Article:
Date of Award:
Master of Science (MS)
Electrical and Computer Engineering
Radar is important in target tracking, imaging, and weather prediction applications. As technology is increasingly miniaturized, there is a push for smaller radar. Research and exploration in outer space also benefit from small, low-power technologies. The NASA Jet Propulsion Laboratory’s RainCube was the first successful CubeSat-borne radar. A CubeSat is a type of small satellite that conforms to specific size and weight standards. Radar technology benefits from additional research on how to further miniaturize radar payloads.
Integrating the transmit and receive antennas on the solar panels removes the need for antenna-deployment mechanisms, preserving space on the CubeSat. This thesis also demonstrates that implementing a radar that transmits and receives continuously and simultaneously (continuous-waveform) on the CubeSat improves the sensitivity, size, weight, and power consumption of the radar. Continuous-waveform radar suffers from self-interference because the transmitter and receiver are on at the same time.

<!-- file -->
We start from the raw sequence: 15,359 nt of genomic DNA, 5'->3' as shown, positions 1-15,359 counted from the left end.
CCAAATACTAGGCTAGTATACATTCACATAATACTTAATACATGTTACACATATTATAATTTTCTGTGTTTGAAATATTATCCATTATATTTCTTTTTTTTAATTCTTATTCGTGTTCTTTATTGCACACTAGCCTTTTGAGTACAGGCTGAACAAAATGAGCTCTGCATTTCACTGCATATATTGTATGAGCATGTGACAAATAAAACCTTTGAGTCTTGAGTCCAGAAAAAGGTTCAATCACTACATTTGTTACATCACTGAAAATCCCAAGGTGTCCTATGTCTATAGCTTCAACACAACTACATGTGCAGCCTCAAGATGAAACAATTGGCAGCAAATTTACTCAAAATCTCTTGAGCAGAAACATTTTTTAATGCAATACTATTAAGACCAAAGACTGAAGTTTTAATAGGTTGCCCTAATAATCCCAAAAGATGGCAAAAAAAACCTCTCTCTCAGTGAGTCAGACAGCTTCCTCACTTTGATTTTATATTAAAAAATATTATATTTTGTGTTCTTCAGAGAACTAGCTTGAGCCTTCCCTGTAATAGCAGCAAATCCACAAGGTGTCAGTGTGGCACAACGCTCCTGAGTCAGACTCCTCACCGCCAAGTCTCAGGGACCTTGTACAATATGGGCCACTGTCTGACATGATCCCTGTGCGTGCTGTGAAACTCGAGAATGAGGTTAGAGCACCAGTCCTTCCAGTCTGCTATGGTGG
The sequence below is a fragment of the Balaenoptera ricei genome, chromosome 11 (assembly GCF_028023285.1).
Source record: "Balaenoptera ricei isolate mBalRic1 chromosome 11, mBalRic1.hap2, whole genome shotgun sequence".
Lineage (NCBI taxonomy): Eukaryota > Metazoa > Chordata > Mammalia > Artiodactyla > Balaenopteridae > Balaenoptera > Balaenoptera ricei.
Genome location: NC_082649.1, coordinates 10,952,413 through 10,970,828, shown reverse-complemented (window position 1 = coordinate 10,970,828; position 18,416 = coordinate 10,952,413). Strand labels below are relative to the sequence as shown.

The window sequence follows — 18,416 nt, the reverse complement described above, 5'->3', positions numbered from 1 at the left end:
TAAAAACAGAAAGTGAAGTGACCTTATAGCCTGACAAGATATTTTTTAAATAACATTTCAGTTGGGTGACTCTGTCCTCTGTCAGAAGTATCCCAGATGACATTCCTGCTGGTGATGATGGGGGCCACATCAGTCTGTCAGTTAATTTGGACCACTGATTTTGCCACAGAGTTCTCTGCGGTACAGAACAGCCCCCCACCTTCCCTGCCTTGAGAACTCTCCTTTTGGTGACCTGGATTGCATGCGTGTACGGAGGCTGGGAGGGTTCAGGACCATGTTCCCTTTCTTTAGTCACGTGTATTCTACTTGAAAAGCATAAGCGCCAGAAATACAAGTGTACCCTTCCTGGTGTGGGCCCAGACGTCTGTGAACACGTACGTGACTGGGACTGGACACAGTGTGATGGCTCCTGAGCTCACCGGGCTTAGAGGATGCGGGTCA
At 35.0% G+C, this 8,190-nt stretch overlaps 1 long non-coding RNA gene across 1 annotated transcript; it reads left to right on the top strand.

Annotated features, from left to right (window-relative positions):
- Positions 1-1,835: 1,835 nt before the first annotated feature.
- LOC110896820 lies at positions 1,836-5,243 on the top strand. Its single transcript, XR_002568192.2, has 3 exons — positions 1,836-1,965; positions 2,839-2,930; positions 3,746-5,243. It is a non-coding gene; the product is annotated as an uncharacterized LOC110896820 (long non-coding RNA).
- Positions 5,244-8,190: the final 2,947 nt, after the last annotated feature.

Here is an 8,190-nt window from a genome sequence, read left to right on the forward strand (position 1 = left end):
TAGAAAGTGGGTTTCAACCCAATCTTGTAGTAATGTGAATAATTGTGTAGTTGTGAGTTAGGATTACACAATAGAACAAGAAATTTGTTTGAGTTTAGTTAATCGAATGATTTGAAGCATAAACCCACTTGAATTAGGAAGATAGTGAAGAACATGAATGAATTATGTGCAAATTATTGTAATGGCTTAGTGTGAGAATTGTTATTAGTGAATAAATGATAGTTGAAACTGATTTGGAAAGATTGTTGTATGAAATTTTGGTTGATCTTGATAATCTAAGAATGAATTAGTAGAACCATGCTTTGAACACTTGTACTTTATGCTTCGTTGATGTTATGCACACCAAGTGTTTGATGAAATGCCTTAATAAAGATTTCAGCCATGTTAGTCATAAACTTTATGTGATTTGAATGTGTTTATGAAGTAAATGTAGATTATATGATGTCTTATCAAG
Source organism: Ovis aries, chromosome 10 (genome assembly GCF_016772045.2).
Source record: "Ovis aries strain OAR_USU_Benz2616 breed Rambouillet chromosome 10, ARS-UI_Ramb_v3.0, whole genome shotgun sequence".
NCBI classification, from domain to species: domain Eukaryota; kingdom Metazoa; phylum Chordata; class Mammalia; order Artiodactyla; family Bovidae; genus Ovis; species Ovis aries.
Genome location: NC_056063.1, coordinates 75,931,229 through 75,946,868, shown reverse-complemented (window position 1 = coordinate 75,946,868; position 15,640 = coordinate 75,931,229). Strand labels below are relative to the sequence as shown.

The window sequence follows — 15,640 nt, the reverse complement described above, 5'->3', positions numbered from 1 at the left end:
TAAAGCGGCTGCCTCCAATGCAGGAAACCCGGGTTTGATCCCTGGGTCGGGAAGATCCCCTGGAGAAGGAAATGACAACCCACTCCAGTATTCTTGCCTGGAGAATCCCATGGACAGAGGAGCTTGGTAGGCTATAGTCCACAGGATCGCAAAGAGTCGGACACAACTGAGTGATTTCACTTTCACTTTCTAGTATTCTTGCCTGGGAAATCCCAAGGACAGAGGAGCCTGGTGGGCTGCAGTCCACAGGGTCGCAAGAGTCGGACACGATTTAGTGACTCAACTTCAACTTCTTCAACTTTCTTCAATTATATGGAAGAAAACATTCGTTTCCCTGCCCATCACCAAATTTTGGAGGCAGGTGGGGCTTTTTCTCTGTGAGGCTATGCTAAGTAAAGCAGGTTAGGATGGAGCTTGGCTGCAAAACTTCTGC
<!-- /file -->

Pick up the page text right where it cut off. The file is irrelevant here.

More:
To overcome the self-interference, the transmitter and receiver must be isolated. Physically separating the antennas helps provide the isolation required for continuous-waveform radar, but is limited by the small size of the CubeSat. Isolation can be further increased by designing the antennas with opposite circular polarizations. The interfering signal traveling directly between the antennas has a different polarization than the receive antenna is designed for, so the interference is suppressed. The signal that hits a target reflects with the opposite circular polarization, so when it arrives at the receiver it has the proper polarization, so it is not suppressed. Combining physical-separation and different-polarization isolation enables a novel solution to implement a continuous-waveform radar on a small platform like a CubeSat.
Voigt, Logan E., "High-Isolation Antenna Technique for CubeSat-Borne, Continuous-Waveform Radar" (2022). All Graduate Theses and Dissertations, Spring 1920 to Summer 2023. 8500.
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